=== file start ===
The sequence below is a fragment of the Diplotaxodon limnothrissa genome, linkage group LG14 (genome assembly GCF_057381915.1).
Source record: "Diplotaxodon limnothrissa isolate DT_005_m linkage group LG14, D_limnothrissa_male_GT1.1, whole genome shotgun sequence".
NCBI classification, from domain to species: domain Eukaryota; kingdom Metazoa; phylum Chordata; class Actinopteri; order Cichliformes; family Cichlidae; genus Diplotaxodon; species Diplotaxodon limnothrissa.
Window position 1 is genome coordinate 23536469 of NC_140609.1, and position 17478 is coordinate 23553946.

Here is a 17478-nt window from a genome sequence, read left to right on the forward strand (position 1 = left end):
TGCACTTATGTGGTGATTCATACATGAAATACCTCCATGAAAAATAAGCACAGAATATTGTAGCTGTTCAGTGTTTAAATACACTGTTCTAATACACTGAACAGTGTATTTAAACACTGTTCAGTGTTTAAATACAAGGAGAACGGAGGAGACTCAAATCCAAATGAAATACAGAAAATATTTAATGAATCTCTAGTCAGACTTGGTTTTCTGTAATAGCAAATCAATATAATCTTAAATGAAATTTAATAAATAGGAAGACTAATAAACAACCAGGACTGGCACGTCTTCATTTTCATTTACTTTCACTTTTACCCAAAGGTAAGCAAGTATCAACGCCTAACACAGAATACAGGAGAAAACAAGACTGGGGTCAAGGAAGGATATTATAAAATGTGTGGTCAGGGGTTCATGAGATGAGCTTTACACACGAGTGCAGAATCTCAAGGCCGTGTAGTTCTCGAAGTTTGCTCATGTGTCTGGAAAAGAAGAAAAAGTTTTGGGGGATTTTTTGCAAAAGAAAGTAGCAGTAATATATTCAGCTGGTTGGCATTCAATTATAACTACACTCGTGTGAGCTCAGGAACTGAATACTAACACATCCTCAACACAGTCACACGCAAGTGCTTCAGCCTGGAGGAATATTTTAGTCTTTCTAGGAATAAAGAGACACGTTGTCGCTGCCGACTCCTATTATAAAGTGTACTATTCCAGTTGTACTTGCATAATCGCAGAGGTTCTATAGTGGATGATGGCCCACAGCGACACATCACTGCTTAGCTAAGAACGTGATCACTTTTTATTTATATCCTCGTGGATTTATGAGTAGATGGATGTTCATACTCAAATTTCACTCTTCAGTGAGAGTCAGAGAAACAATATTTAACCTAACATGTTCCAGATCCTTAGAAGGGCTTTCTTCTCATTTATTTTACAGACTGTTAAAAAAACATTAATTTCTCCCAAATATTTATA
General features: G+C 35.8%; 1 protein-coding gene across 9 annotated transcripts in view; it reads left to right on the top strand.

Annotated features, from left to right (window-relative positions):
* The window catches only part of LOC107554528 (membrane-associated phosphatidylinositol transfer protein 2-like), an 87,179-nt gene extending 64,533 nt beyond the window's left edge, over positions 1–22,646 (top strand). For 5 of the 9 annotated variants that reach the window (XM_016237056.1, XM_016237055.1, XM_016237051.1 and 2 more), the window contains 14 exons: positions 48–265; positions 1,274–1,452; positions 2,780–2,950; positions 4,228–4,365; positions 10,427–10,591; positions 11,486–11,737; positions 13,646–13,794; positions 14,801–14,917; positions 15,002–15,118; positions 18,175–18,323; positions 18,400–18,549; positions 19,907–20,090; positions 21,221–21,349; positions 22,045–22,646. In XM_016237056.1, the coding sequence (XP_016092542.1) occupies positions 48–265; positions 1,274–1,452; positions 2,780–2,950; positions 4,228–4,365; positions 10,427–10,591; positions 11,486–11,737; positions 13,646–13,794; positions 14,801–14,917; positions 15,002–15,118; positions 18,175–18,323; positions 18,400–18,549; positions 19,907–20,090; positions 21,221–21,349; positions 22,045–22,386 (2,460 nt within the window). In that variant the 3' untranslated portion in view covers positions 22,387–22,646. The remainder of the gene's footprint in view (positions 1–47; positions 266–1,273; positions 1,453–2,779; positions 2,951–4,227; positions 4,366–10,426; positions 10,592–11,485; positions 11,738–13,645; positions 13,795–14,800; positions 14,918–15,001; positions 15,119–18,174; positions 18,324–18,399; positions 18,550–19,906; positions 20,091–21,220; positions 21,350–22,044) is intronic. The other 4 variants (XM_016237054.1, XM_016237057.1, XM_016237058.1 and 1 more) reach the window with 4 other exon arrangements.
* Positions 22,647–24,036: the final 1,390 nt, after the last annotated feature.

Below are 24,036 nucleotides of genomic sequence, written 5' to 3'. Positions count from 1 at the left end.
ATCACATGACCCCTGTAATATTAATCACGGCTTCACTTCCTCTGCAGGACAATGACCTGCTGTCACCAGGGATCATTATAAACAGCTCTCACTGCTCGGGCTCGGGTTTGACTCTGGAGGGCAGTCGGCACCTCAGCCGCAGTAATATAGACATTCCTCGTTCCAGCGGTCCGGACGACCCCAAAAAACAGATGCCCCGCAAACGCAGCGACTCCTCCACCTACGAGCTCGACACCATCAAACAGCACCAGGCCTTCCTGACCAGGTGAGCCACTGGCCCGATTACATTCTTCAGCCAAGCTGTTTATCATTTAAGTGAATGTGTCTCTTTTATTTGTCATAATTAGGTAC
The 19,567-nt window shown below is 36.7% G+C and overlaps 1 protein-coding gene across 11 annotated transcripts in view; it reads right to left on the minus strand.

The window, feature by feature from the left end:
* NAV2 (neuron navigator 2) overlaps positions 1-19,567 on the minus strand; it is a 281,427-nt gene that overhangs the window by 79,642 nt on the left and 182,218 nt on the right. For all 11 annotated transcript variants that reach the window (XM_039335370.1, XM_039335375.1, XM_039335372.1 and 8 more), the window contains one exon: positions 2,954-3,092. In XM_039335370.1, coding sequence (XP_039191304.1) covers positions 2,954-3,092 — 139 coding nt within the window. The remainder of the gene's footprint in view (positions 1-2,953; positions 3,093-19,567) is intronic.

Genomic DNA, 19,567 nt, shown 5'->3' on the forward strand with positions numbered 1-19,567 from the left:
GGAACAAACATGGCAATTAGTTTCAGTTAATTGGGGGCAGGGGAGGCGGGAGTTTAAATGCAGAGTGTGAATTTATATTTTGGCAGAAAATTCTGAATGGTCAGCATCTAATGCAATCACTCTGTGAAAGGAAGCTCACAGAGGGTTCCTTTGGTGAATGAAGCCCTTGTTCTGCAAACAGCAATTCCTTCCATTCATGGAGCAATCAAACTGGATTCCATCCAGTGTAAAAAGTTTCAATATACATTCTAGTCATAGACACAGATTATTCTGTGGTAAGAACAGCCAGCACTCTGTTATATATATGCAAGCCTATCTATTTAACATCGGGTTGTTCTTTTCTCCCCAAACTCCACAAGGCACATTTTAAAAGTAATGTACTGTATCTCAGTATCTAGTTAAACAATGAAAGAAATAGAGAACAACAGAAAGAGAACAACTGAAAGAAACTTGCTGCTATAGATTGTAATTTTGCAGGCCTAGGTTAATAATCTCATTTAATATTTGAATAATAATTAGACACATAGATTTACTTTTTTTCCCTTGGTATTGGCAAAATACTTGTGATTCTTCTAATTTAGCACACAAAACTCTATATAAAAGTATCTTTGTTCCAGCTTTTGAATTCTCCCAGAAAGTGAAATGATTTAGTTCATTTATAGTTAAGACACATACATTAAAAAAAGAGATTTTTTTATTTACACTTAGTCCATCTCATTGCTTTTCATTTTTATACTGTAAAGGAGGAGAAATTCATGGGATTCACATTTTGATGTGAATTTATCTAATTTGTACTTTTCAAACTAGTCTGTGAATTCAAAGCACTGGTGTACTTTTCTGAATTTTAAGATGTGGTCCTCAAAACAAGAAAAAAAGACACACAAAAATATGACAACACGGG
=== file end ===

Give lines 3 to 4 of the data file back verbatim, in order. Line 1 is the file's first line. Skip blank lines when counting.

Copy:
NCBI classification, from domain to species: domain Eukaryota; kingdom Metazoa; phylum Chordata; class Actinopteri; order Cichliformes; family Cichlidae; genus Diplotaxodon; species Diplotaxodon limnothrissa.
Window position 1 is genome coordinate 23536469 of NC_140609.1, and position 17478 is coordinate 23553946.